Troy Tulowitzki says he’ll retire before he switches positions

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Patrick Saunders of the Denver Post writes about Troy Tulowitzki and his plethora of injuries over the years. The sorts of injuries which, historically speaking, tend to cause players to have to move from more demanding defensive positions to less demanding ones. And shortstop is pretty darn demanding. Here’s what Tulo says about the possibility of having to change positions:

“No, I won’t move,” he said in a phone interview. “I will retire before I move.”

Not to third base? Not to first base, a position that could save him from wear and tear and possibly prolong his career?

“No. It’s just who I am, it’s what I do, it’s what I have dreamed of as a kid,” said Tulowitzki, 29. “It’s all I know and it’s all I’ve ever worked for. So I guess when you have a dream and you accomplish it and someone tries to take it away from you … it wouldn’t be worth it for me to try and move somewhere else.”

We all had dreams when we were kids. I was going to be a sports writer — wait, bad example.

Point is, if the time comes when the Rockies or whoever employs Tulowitzki decide that his highest and best use is as, say, a second or third baseman, such an attitude probably won’t play well. The only guy around who is allowed to play shortstop years after better options presented themselves for his team is Derek Jeter. And he had four World Series rings before that became an issue. More often than not, the Michael Young situation applies: you may want to play short, but it’s a team game and even the big stars move off short when better options are available.

Mark Melancon is considering surgery

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Giants’ right-hander Mark Melancon is considering surgery for an undisclosed injury, the pitcher told reporters prior to Friday’s game against the Phillies. Melancon did not divulge the exact location of the injury, but revealed that it had been plaguing him off and on since the 2012 season and was a separate issue from the right pronator strain that kept him sidelined through much of July and August. Giants’ head athletic trainer Dave Groeschner called the injury day-to-day and has not revealed a timetable for the right-hander’s return, should surgery become necessary.

Melancon, 32, has struggled to replicate the sparkling pitching line he produced with the Pirates and Nationals in 2016. He’s toting a 3.80 ERA through 25 appearances with San Francisco, flanked by a 1.1 BB/9 and 7.6 SO/9 over 23 2/3 innings. His season has been significantly shortened after multiple trips to the disabled list for a right forearm strain, and while he looked to be in line to resume his closing duties this week, the Giants will likely play it safe with the veteran righty to keep him from compromising his health in 2018.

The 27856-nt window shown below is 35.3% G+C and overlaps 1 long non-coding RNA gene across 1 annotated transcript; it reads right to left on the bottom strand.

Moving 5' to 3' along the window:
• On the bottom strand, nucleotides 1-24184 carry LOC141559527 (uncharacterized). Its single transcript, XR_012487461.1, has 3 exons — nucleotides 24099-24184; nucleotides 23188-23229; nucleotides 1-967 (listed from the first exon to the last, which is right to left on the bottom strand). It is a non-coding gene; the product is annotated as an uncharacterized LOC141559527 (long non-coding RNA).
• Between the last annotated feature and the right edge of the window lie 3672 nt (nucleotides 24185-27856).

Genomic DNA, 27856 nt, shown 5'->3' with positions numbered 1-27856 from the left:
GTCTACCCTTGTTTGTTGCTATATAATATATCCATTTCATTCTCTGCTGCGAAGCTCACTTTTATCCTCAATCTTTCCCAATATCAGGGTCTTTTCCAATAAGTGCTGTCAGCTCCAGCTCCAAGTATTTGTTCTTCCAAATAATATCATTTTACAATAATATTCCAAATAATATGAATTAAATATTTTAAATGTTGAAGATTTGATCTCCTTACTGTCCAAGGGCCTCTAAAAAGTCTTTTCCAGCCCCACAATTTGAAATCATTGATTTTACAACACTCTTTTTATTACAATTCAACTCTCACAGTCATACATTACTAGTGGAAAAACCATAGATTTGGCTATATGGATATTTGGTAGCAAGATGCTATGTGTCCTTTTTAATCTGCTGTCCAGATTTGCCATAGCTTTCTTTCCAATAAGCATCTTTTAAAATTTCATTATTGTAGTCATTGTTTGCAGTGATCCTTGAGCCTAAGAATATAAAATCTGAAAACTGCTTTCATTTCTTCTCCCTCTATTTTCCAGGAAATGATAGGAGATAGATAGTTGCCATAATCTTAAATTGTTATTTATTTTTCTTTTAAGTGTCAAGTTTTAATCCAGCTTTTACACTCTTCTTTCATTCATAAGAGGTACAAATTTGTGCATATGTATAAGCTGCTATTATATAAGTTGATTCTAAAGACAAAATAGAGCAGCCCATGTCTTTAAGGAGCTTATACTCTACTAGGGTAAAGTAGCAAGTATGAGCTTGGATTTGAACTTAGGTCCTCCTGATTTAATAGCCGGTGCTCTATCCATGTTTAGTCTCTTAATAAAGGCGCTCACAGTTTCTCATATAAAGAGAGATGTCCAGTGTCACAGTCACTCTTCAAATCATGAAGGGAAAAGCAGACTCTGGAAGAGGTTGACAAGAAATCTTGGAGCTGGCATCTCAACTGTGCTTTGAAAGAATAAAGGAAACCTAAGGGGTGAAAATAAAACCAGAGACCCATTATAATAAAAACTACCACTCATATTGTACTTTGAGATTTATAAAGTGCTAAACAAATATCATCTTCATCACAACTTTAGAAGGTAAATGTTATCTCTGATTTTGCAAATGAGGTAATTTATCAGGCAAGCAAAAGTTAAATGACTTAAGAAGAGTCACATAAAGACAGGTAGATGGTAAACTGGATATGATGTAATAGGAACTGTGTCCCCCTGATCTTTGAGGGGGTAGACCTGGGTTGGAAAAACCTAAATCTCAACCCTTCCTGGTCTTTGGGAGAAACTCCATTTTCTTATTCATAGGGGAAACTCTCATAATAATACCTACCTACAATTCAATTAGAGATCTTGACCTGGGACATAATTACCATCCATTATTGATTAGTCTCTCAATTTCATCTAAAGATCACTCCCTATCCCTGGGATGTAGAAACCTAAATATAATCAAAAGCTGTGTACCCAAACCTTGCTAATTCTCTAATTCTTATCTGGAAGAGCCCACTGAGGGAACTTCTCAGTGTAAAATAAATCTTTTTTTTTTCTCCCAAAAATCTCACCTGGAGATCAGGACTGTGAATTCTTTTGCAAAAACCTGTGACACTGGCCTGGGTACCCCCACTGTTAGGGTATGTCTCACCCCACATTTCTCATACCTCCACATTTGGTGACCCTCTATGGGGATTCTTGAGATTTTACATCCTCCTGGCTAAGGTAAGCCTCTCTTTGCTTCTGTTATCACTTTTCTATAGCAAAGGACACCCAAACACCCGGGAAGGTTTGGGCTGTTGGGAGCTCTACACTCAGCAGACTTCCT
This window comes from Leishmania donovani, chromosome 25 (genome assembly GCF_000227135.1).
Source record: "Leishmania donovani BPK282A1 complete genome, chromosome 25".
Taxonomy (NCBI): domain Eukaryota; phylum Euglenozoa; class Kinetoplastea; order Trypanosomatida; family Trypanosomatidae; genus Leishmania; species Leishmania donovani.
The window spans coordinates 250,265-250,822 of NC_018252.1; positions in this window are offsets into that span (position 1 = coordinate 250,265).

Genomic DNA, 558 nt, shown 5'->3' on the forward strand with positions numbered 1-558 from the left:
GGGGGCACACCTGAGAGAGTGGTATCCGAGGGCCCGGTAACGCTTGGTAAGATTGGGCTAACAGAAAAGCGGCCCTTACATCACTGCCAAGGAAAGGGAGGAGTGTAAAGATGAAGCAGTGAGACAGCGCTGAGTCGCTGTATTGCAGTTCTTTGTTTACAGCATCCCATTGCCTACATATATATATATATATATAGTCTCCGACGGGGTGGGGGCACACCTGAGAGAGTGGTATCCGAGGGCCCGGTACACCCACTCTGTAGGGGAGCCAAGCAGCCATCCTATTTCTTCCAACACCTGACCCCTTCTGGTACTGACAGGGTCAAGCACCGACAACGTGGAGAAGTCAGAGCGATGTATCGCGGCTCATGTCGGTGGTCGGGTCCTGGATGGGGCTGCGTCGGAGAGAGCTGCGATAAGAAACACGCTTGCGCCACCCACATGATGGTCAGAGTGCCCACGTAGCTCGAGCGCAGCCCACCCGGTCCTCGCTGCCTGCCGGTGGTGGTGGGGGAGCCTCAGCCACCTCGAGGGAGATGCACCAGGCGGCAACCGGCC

Although the injury doesn’t appear to be severe in nature, it’s clearly intensified over the last few months. Per MLB.com’s Chris Haft, Melancon said he’s “had discomfort every day this season,” though he hopes to continue pitching through the remainder of 2017. The Giants aren’t on the verge of contending by any stretch of the imagination, but a solid end to the 2017 season could help Melancon make some headway as he looks to reclaim his status as the team’s closer next spring.

Watch: Javier Baez snares a 106-MPH ground ball

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What happens when an irresistible force meets an immovable object? Just ask Javier Baez, who tracked down a sizzling 106-MPH ground ball from Jose Bautista on Friday afternoon. The defensive gem helped preserve the Cubs’ three-run lead in the top of the ninth inning, paving the way for Wade Davis‘ 25th save of the season.

Baez also impressed at the plate, collecting an RBI single in the second inning before getting tagged out at home by Miguel Montero on a convoluted 9-6-3-6-2 putout. He returned in the eighth inning to pester Tim Mayza and cleared the left field hedge with a 409-foot, two-run blast for his 20th home run of the year. With the win, the Cubs improved to 64-57 and now hold a scant 1.5-game lead over the Brewers in the NL Central.